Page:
Elsewhere in the tropics
The models are fairly unanimous in predicting development late this week of a tropical wave expected to emerge from the coast of Africa on Tuesday or Wednesday. The next storm will be called Igor.

Next post
I'll have an update in the morning.

Jeff Masters

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Quoting pottery:

A trifle warm, what?


You gonna get wet again... there is a Blob sneaking up on you.
Member Since: October 1, 2007 Posts: 81 Comments: 26511
I think its peak intensity (now because of landfall) is 75-80 mph
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Quoting pottery:

A trifle warm, what?


I think we could go diving in your neck of the ocean and find the crabs already boiled... LOL

How ya doing Pottery?
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Quoting CybrTeddy:
Looking at radar, surface obs, and recon reports from earlier Hermine made landfall at 9:26 pm EDT as a 65 mph Tropical Storm with a pressure of 991 mb.
It hasn't made landfall yet. Give it another 10 minutes or so.

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Quoting CybrTeddy:
Looking at radar, surface obs, and recon reports from earlier Hermine made landfall at 9:26 pm EDT as a 65 mph Tropical Storm with a pressure of 991 mb.


I dont think it has made landfall yet
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Quoting btwntx08:
hydrus i live on the north side of brownsville...also that was a stupid question greyelf said to u lol he is lying i dont get mad
Thanx...I would say you are in for a pretty long night...Wish ya the best..:)
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Quoting tomas5tex:
Good evening everyone


Good evening!
Member Since: July 5, 2010 Posts: 0 Comments: 170
Looking at radar, surface obs, and recon reports from earlier Hermine made landfall at 9:26 pm EDT as a 65 mph Tropical Storm with a pressure of 991 mb.
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Quoting earthlydragonfly:
Holy Hot Batman!! Stay out of the water...


A trifle warm, what?
Member Since: October 24, 2005 Posts: 0 Comments: 24239
Quoting stormpetrol:
My 25th Wedding Anniversary is tomorrow(Silver)and I love my wife more today than I did yesterday but not as much as tomorrow. Catch up with you all Wednesday, hopefully :)
Well, happy anniversary! Have a great day!
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Quoting SirTophamHatt:
The only way I could consider Gaston dead is when the low totally dissipates. With the THCP of the Carribean, all somebody has to do is fart in the water to generate a tropical system


lol
Member Since: July 5, 2010 Posts: 0 Comments: 170
Quoting Stoopid1:
Do those scans show sustained winds or gusts, and is it showing sea level or at a set elevation? Either way, that's impressive.


that is radar height or in this case 3000 ft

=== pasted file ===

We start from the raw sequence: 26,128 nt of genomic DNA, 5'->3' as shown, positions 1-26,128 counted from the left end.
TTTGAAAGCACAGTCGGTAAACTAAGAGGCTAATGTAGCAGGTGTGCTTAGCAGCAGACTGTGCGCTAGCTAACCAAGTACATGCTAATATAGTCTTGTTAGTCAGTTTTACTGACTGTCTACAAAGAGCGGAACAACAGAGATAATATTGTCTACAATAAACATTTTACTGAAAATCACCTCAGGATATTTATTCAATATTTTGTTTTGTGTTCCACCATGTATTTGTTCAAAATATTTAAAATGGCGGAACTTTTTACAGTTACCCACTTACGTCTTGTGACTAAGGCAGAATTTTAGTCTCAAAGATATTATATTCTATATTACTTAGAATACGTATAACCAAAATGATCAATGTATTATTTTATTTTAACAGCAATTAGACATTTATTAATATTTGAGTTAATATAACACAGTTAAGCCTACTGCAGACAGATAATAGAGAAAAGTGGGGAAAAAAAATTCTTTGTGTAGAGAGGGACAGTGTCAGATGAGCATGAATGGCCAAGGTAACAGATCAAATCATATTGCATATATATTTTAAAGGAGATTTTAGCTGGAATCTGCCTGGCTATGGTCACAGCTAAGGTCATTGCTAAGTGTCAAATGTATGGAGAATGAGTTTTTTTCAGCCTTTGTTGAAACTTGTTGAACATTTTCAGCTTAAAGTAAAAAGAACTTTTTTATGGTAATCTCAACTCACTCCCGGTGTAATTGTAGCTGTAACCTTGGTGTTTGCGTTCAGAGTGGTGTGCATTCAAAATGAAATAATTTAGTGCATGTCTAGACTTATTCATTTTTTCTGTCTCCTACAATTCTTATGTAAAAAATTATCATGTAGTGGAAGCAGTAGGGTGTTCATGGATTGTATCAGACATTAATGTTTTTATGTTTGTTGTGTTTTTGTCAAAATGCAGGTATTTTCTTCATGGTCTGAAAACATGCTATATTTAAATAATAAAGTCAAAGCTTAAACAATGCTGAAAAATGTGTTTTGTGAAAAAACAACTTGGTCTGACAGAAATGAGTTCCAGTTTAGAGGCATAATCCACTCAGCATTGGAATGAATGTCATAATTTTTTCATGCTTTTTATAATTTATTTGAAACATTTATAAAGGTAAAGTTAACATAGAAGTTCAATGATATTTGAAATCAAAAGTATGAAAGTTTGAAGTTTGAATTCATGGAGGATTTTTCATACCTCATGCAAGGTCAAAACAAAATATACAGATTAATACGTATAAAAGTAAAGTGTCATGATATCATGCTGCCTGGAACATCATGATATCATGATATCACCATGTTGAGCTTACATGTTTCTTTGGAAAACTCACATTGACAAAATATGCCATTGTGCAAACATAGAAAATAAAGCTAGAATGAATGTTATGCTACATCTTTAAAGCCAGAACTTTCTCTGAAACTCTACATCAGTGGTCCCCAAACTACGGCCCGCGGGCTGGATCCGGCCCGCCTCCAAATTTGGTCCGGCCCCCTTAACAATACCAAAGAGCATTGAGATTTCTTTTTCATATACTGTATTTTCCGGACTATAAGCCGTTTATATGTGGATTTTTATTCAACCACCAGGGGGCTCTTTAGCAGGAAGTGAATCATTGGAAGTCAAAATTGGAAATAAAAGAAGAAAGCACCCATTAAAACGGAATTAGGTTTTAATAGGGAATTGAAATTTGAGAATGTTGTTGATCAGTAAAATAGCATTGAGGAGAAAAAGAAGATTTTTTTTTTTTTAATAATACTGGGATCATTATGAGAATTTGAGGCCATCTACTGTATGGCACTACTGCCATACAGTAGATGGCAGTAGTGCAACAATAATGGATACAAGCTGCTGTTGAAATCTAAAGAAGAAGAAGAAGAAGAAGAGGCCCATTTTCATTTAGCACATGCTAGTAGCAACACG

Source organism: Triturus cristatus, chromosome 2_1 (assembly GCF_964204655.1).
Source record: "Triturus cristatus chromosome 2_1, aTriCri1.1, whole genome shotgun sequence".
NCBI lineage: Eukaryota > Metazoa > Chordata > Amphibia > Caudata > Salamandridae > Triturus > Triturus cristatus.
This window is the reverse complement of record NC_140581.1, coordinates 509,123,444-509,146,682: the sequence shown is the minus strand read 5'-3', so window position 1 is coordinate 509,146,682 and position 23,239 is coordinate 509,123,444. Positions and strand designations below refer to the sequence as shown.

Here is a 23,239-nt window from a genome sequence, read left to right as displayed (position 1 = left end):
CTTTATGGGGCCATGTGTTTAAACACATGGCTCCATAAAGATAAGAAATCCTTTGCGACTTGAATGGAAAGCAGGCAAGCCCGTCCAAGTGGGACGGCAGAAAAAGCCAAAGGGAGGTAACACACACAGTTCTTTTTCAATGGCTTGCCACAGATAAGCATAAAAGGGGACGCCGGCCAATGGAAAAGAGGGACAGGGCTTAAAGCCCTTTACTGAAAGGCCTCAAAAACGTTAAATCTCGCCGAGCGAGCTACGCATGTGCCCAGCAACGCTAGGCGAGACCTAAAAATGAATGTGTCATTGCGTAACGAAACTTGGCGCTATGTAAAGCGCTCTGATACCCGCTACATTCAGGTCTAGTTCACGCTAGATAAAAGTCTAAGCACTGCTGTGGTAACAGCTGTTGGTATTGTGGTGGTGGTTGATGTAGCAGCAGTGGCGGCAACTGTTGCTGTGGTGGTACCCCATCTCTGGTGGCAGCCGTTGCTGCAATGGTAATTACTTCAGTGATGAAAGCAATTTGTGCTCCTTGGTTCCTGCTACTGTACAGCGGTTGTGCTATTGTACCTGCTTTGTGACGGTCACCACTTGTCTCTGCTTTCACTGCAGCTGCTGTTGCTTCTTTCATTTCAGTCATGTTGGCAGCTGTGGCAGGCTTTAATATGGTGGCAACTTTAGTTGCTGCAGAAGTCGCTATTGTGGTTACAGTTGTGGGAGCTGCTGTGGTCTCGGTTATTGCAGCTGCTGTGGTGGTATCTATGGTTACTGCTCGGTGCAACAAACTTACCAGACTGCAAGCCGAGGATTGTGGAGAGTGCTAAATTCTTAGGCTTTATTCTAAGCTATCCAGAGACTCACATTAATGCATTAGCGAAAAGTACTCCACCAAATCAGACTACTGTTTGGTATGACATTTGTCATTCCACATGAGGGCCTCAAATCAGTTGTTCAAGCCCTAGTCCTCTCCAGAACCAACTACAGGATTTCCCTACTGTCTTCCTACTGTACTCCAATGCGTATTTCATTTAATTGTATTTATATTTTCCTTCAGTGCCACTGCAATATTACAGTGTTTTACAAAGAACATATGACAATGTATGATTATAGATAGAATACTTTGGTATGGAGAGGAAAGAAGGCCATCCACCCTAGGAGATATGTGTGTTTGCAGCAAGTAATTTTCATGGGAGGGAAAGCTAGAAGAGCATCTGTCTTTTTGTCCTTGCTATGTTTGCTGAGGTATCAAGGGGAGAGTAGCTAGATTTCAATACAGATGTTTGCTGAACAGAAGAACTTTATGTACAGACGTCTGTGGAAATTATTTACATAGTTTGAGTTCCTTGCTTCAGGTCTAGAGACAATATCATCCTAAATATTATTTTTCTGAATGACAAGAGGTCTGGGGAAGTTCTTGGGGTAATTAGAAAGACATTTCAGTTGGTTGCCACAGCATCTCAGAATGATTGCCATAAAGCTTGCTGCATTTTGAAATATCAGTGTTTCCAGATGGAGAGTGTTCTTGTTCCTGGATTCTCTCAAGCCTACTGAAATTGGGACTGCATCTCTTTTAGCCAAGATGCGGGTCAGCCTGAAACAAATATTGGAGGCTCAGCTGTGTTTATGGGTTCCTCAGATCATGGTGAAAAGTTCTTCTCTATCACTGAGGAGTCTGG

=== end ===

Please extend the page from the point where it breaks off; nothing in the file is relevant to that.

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Quoting thunderblogger:
Wi dosome pepole on her not nohow to spoklen r spill kerrectly.?...?? lol
Maybe texting language syndrome has overcome the masses.
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Quoting Stoopid1:
Do those scans show sustained winds or gusts, and is it showing sea level or at a set elevation? Either way, that's impressive.


You're looking at a slice through the system at a particular angle of elevation of the radar, meaning higher up the further out you get.
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762. thunderblogger 1:25 AM GMT on September 07, 2010

*Checks his stats*

Oh look, people who laughed at this "joke"

1

hmmmmm imagine that
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Quoting pottery:

You are correct in that.
In fact, Gaston has been a real enigma.
He SHOULD have become a much stronger system.
What a peculiar year 2010 has been, so far.
Dry air?
That was not in the recipe at all...........
Thanks to the SAL. However, the back half of the season can be more deadly than the CV portion. As can the back half of a hurricane.
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My 25th Wedding Anniversary is tomorrow(Silver)and I love my wife more today than I did yesterday but not as much as tomorrow. Catch up with you all Wednesday, hopefully :)
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The only way I could consider Gaston dead is when the low totally dissipates. With the THCP of the Carribean, all somebody has to do is fart in the water to generate a tropical system
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Quoting KoritheMan:


It is. Not only for the reason you stated, but because I'm tired of forecasting him. lol
I thought I was the only one that got frustrated....
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Quoting Stoopid1:
Do those scans show sustained winds or gusts, and is it showing sea level or at a set elevation? Either way, that's impressive.


that is radar height or in this case 3000 ft
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Quoting skkippboo:
It was back when he posted that.


Gotcha. I was gonna say lol.
Member Since: July 5, 2010 Posts: 0 Comments: 170
Good evening everyone
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Quoting btwntx08: